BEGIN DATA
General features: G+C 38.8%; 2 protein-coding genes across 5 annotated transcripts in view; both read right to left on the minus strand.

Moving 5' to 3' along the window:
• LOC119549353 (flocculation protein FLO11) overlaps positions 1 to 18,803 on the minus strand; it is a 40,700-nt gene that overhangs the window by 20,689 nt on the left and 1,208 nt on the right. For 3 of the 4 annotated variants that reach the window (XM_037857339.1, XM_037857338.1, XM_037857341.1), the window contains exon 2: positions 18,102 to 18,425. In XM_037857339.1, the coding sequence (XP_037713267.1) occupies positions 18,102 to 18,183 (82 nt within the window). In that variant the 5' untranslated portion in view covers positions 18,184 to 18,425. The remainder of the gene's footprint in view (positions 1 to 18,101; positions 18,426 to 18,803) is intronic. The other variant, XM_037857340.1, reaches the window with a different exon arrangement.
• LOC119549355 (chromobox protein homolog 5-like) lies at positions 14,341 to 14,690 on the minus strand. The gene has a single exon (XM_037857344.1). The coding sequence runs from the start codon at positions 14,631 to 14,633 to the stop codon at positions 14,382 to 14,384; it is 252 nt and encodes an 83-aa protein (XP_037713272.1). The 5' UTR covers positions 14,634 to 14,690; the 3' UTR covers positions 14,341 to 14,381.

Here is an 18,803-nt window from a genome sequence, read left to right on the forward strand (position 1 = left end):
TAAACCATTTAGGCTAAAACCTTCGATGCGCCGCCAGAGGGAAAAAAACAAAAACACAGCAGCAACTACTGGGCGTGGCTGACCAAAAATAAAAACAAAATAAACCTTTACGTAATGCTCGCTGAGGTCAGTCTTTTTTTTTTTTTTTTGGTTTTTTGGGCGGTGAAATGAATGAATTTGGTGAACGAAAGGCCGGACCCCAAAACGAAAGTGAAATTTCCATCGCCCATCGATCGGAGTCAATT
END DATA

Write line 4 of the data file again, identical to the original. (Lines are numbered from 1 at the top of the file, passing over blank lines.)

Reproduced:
• LOC119549355 (chromobox protein homolog 5-like) lies at positions 14,341 to 14,690 on the minus strand. The gene has a single exon (XM_037857344.1). The coding sequence runs from the start codon at positions 14,631 to 14,633 to the stop codon at positions 14,382 to 14,384; it is 252 nt and encodes an 83-aa protein (XP_037713272.1). The 5' UTR covers positions 14,634 to 14,690; the 3' UTR covers positions 14,341 to 14,381.